Twenty-five. That is the number of times my father asked me if his taxes were done as I juggled helping my first grader with homework and cooking two distinct dinners after a full day of work. One for my white, carnivore spouse and meat-loving daughter and one for my Gujarati, vegetarian father. “Do you think he has Alzheimer’s or something?” I said to my husband later that night, downing my second glass of coping wine. “Coping wine,” which is any wine available in the house, came into play on December 5th, 2016, when my father moved in with us after my gregarious, beloved mother unexpectedly died of a heart attack. My husband answered my question with an unequivocal “yes,” which was followed by my unequivocal “f%&.”
I spent the following week coaxing my father into the office of a geriatric psychiatrist for an official answer. When my father repeatedly asked why he had to come to the doctor and I stayed on message with, “It’s just a check-up,” I reassured myself this somewhat-lie was necessary and fell under the umbrella of “therapeutic lies,” a term a friend of mine told me her family used when handling her dementia-laden grandfather. The psychiatrist confirmed what I already knew. My father, the engineer who helped me with homework during childhood and had a Master’s degree from Johns Hopkins, had Alzheimer’s. He proceeded to advise me to put him in a memory care facility and I subsequently laughed and said, “Oh, my people don’t do that!”
While I never considered myself a traditional Indian, there were parts of my cultural upbringing that were important to me — caring for elderly parents was among them. I grappled with what being a caretaker for one’s parents, a time-honored Indian value, meant when you were the first generation born in America. Our parents chose to raise us here so we could have the best opportunities life could offer, which led us to work outside the home, putting our children in daycare, and not having around-the-clock help easily available. Born to my parents later in life, I looked around at my Indian peers and saw that none of them had to figure out this phase of life yet; their parents were still a bit younger and healthier. According to AARP’s 2020 report “Caregiving in the U.S.,” the average age of a caregiver was nearly 50, and here I was at 36.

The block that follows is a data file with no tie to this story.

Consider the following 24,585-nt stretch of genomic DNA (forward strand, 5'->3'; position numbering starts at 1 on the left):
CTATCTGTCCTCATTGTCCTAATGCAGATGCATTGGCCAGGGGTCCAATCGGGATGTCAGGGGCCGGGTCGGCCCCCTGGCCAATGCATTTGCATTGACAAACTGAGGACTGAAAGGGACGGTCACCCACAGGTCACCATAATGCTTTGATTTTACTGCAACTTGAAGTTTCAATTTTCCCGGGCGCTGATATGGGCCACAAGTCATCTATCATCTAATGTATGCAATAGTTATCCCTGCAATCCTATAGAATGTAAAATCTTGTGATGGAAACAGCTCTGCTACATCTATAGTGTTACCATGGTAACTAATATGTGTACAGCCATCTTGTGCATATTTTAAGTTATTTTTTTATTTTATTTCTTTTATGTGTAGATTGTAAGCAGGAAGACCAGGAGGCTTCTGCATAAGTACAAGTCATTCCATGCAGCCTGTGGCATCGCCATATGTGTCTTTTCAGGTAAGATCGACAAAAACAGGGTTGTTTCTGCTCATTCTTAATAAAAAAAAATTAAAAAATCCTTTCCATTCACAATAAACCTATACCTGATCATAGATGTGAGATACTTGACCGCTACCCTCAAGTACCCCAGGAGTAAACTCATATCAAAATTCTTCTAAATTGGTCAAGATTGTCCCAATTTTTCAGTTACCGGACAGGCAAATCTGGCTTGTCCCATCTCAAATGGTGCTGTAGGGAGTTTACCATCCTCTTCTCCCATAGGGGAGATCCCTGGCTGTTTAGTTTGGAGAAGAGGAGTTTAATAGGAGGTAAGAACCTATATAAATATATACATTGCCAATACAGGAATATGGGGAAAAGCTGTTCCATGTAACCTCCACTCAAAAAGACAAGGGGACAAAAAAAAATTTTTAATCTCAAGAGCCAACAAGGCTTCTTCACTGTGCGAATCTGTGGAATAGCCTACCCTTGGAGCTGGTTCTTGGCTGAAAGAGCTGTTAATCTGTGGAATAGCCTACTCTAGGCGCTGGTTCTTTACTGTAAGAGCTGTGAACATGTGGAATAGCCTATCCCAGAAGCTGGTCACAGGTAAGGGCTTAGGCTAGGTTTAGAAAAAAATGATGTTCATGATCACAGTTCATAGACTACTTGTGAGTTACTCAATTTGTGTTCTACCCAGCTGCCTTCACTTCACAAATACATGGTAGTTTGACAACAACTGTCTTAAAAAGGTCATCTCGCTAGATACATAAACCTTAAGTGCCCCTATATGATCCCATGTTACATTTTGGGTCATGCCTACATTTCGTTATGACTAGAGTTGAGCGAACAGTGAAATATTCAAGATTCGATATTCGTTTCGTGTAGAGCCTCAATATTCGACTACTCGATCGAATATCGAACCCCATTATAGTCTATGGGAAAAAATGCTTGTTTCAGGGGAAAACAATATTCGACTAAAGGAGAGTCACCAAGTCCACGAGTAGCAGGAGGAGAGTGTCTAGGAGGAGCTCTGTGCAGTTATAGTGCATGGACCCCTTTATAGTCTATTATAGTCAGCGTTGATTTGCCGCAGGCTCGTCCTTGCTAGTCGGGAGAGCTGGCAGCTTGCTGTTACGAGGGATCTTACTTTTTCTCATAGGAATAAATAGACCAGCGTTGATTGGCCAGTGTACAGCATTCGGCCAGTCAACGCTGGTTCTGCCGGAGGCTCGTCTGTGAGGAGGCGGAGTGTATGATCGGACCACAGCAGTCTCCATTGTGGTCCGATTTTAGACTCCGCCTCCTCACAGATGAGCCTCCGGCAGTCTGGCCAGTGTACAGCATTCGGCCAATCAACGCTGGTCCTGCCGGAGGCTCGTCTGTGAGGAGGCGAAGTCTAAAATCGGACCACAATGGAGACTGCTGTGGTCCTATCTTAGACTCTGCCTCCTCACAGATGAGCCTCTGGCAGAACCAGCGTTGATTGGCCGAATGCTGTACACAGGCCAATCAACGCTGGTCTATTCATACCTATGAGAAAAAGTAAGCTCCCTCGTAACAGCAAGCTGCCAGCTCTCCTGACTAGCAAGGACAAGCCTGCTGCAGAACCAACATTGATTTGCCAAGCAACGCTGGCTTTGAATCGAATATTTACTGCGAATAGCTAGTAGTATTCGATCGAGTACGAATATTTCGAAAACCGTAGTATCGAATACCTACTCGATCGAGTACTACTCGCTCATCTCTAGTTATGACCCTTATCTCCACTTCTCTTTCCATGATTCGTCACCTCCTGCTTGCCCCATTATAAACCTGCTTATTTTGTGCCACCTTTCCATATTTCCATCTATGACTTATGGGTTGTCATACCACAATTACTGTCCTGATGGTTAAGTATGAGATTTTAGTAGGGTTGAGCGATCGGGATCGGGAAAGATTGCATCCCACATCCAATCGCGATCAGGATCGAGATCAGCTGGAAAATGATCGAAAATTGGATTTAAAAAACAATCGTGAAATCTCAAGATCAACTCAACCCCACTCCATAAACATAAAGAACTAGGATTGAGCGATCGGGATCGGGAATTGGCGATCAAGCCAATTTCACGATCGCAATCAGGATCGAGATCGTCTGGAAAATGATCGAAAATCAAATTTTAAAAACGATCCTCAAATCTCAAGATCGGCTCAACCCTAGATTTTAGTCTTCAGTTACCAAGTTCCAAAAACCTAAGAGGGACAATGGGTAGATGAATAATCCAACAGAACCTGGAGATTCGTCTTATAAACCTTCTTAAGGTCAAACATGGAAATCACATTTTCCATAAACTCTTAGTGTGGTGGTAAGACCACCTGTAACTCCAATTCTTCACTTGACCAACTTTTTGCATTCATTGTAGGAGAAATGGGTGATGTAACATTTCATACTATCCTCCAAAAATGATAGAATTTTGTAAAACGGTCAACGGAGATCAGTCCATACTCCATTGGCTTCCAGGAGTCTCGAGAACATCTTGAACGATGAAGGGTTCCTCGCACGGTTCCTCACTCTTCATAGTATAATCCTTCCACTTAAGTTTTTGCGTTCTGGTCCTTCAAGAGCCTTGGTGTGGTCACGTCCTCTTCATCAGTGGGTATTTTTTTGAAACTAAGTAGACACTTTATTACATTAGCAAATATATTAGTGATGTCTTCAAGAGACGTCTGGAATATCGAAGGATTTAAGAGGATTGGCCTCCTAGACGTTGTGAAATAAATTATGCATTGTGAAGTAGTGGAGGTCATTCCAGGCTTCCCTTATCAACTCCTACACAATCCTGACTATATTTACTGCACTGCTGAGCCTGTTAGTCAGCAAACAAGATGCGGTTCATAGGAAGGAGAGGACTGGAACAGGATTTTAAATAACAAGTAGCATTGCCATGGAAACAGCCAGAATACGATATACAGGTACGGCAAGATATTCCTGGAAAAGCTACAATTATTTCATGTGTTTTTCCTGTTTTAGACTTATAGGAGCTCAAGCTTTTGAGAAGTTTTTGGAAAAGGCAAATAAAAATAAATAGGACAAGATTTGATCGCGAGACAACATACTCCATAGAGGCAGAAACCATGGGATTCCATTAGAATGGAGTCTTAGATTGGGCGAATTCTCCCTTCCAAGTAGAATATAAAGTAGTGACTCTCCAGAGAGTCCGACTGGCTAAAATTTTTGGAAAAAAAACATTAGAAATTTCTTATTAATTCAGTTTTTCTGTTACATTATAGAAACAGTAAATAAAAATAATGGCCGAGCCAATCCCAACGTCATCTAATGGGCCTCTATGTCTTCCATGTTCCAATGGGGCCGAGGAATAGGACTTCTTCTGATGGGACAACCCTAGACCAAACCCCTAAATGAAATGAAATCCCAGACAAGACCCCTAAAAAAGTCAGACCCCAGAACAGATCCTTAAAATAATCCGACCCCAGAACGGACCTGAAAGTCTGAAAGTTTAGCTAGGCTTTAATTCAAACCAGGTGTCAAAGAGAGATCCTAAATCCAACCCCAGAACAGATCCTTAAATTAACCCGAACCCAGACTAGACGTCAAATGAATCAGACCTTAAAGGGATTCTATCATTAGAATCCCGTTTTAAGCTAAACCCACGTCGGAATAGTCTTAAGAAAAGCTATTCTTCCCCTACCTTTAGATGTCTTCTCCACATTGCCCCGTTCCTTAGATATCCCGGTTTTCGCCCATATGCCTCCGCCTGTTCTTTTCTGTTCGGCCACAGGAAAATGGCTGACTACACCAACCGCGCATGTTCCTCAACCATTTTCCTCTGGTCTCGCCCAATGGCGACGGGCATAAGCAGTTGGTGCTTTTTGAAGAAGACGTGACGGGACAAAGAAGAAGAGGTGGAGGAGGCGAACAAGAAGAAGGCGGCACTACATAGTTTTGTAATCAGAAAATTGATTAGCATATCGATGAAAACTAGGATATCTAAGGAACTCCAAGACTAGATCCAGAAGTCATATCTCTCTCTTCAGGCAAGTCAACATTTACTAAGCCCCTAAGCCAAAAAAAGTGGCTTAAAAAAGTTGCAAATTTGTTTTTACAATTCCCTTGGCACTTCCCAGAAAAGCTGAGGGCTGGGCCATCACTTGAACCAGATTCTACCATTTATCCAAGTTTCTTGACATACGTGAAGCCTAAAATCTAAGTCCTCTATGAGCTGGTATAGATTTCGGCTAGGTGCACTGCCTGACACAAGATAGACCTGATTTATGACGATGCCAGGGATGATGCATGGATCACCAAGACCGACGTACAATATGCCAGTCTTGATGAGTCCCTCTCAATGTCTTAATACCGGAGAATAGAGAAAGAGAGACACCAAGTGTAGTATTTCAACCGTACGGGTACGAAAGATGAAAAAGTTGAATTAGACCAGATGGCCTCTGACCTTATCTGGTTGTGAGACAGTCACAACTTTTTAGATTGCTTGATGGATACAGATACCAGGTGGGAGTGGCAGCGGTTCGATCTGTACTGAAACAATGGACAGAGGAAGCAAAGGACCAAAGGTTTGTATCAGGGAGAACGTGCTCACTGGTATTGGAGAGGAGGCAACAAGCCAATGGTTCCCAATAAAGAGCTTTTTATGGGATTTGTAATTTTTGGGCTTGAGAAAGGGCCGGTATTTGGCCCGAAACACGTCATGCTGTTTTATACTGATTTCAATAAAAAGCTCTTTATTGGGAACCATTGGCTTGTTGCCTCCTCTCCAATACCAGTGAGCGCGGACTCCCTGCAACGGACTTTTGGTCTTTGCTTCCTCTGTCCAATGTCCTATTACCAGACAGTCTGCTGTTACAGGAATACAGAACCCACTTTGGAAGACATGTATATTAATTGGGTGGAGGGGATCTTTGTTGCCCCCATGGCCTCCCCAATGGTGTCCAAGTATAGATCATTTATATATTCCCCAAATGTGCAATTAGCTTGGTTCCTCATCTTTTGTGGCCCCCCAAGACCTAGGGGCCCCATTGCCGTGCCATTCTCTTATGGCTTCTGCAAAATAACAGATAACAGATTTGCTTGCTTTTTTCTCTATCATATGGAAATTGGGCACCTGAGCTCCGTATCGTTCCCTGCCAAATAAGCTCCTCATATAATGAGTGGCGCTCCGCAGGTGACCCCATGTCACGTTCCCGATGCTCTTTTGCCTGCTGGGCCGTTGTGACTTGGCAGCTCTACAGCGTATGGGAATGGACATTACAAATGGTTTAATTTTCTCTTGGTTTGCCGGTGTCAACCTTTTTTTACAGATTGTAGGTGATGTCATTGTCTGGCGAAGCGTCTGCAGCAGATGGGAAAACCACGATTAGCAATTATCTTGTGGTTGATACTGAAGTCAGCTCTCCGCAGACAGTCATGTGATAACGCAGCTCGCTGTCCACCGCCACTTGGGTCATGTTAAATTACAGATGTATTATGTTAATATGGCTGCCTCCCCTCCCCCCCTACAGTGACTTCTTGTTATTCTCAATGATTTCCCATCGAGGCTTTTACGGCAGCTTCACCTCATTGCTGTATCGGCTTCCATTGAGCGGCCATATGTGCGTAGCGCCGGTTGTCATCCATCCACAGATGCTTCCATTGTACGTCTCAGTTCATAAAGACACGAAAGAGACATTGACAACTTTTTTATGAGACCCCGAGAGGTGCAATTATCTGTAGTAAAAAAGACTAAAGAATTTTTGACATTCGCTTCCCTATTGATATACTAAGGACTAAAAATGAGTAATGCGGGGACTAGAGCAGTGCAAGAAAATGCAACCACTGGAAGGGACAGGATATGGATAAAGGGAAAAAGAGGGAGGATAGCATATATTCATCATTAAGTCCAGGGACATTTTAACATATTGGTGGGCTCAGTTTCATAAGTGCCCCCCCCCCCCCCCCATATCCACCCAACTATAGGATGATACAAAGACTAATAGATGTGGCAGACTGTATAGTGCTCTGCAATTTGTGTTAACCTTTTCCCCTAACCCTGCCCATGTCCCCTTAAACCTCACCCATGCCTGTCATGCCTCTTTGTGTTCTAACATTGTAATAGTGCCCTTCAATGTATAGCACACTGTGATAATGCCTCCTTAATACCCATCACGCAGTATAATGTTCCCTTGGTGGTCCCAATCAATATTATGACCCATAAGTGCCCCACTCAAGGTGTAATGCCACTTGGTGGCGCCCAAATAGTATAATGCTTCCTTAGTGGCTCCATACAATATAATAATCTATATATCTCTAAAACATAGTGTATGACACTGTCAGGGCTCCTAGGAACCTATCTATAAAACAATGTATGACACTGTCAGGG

I struggled with how Americanized I was compared to these Bollywood-watching, Hindi-speaking peers and the looks and whispers that would float around me at every Diwali function if I were to outsource my father’s care. But it was not just Indian obligation that made me want to care for my father. I genuinely felt it was the right thing to do. So, I put the well-meaning psychiatrist out of my mind, filled prescriptions for a medication that had a minuscule chance of improving my father’s memory, and convinced myself we would make our current living arrangement work.
This involved waking up early to ensure I had time to get myself and my daughter ready for the day, as well as explaining to my dad (repeatedly) that he would be alone and need to warm up the lunch I prepared for him (a lunch I would sometimes discover he forgot to eat). I spent my workday worrying about his physical and emotional well-being. My evenings involved arranging multiple dinners and managing his plethora of repeated questions, followed by “undoing” his day’s missteps (e.g begging a software company for a refund on the five duplicate purchases he had made during the day).
[Read Related: Breaking the Silence on Mental Illness ]
I talked to everyone I could in my desperate quest for guidance. My white friends said it was obvious that I needed to put him in a memory care facility, while my Indian folk gave me some version of “How is it even a question? He obviously has to live with you.”
Meanwhile, I was barely holding on to my sanity between work, raising my daughter, and my husband’s chaotic work schedule. My boss lent me Atul Gawande’s book Being Mortal to help guide me. Perhaps she thought the overall message of the book — how assisted living had come a long way in America and that people’s end-of-life needs varied — was going to resonate with me. Instead, I fixated on the first chapter of the book discussing how the author’s family in India acquiesced to his grandfather’s every demand, no matter how ridiculous. This further solidified my belief that Indian people keep family in the home. No matter what.